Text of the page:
Publishers are freaking out about Facebook’s plan to show 20% less news in the News Feed. But over the past four months, Facebook already has become a less dominant social traffic source for publishers while Twitter has ticked upward, according to new data obtained by BuzzFeed News. The development could potentially mitigate the negative effects of Facebook’s News Feed changes on media companies.
"News publishers and journalists are essential to Twitter, and we strive to be a dependable, valuable partner. Their success is our priority,” Twitter director of global news partnerships Peter Greenberger told BuzzFeed News. Facebook did not respond to a request for comment.
In October 2017, Facebook sent 4.7 visitors to publishers per post for every one visitor Twitter sent, according to data from SocialFlow, a publishing tool used by approximately 300 major publishers, including the New York Times and Wall Street Journal. Since then, referrals from Facebook declined and those from Twitter rose. This month, Facebook is sending just 2.5 visitors to publisher sites per post for every one sent by Twitter, essentially cutting the lead in half. SocialFlow’s data spans 10.1 million social posts and 2.8 million clicks.
Twitter’s growing capacity to send meaningful traffic to publishers marks a somewhat remarkable transformation for a company long known for its ability to drive the news cycle but not the news business. Its emergence as a viable social traffic source could help dull the hit many publishers stand to take when Facebook’s News Feed changes roll out broadly in the coming months. And for some publishers, Twitter is already proving its mettle as a Facebook-esque traffic source.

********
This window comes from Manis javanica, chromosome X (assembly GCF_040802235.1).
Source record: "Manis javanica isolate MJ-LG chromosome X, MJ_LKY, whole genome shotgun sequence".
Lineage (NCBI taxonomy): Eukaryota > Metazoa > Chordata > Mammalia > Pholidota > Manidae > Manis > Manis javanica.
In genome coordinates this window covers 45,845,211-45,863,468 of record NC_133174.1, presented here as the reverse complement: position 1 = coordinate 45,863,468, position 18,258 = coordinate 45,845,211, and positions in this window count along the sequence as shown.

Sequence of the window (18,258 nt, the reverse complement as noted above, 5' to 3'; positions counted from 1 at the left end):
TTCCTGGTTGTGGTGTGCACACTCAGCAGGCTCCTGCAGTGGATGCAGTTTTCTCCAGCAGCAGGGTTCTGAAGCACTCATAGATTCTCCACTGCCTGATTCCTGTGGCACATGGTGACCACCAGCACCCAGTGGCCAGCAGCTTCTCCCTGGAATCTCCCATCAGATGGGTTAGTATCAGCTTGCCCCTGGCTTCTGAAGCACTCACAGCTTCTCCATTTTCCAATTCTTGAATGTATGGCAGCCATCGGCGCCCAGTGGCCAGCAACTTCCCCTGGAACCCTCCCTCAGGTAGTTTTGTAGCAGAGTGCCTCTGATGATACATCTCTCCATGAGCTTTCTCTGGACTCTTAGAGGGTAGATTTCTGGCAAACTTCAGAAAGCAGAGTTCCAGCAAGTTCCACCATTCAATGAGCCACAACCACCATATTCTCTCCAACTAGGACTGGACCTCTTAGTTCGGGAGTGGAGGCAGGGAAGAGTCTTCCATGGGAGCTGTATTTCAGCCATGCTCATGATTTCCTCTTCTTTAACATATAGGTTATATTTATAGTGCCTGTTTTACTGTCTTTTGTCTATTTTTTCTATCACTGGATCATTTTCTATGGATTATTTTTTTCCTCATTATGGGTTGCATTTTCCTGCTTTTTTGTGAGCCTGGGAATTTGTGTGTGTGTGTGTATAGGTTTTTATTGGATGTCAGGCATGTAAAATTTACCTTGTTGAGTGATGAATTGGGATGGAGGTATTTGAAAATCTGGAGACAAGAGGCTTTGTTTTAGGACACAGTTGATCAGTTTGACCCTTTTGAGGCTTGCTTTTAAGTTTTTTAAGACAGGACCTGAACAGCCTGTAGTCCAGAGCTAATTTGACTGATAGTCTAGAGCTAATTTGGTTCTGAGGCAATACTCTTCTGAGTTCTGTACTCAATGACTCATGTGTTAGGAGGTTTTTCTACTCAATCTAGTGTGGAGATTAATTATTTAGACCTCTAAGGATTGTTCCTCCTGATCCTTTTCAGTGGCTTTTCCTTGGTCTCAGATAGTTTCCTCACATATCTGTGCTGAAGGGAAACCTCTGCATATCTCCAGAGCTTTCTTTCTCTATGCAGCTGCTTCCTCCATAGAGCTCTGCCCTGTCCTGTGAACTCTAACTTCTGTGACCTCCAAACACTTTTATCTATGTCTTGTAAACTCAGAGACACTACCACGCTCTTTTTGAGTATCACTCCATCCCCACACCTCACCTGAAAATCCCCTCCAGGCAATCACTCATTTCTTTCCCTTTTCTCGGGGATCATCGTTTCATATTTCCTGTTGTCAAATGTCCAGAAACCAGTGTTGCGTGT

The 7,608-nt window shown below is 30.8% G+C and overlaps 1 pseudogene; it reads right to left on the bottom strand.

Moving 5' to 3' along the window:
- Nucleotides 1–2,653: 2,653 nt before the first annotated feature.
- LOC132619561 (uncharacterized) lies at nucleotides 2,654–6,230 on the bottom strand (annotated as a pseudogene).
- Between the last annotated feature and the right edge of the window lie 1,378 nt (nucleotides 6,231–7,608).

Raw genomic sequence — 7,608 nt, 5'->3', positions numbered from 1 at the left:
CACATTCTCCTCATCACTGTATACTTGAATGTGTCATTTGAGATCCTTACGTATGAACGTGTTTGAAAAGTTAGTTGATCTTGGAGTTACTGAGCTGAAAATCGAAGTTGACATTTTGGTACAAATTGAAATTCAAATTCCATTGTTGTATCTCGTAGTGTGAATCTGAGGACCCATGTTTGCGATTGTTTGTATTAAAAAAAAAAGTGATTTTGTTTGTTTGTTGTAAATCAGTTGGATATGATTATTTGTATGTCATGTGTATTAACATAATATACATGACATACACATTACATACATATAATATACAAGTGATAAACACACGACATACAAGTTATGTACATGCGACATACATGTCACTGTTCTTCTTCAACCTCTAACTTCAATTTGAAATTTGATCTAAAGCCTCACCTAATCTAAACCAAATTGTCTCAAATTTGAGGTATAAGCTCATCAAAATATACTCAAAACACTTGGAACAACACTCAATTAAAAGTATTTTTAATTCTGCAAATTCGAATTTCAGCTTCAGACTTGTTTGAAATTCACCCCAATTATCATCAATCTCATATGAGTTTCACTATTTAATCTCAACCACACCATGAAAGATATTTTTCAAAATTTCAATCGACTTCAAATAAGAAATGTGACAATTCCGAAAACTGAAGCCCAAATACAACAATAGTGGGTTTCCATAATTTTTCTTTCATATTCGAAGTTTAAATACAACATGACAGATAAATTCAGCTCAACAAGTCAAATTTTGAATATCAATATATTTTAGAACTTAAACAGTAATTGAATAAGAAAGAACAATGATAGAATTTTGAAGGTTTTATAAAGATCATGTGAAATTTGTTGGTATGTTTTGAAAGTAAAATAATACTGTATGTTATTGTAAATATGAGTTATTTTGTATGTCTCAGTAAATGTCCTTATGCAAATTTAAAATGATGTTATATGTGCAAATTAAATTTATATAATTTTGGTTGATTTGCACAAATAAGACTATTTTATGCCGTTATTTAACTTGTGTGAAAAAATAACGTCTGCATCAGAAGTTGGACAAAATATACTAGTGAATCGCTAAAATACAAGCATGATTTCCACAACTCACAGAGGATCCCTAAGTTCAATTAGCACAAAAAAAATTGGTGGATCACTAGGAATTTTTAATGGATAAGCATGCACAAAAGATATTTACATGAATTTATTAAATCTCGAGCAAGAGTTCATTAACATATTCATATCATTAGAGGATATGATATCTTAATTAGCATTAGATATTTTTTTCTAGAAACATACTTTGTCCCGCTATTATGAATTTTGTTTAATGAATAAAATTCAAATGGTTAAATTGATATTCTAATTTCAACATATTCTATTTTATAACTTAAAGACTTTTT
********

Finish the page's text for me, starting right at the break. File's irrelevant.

“Twitter has always been an important place for us to reach a hyper-engaged audience and now we’re seeing the traffic it drives beginning to rival that of Facebook,” Esquire.com site director Michael Sebastian told BuzzFeed News.
SocialFlow CEO Jim Anderson told BuzzFeed News that Twitter’s recent product tweaks are likely responsible. Longer tweets, Anderson said, are generating more engagement than shorter tweets for publishers. And the algorithm is likely helping too. “It stands to reason that professionally produced content is going to do well with algorithms,” Anderson said.
In 2017, Google surpassed Facebook as the top traffic referrer to publishers. Add in Twitter’s recent uptick, and the future for publishers might not look as dire as some predict. “We’ve seen substantial Twitter usage from our media clients for years,” Anderson said. “It’s nice to see a return for your efforts.”
Alex Kantrowitz is a senior technology reporter for BuzzFeed News and is based in San Francisco. He reports on social and communications.
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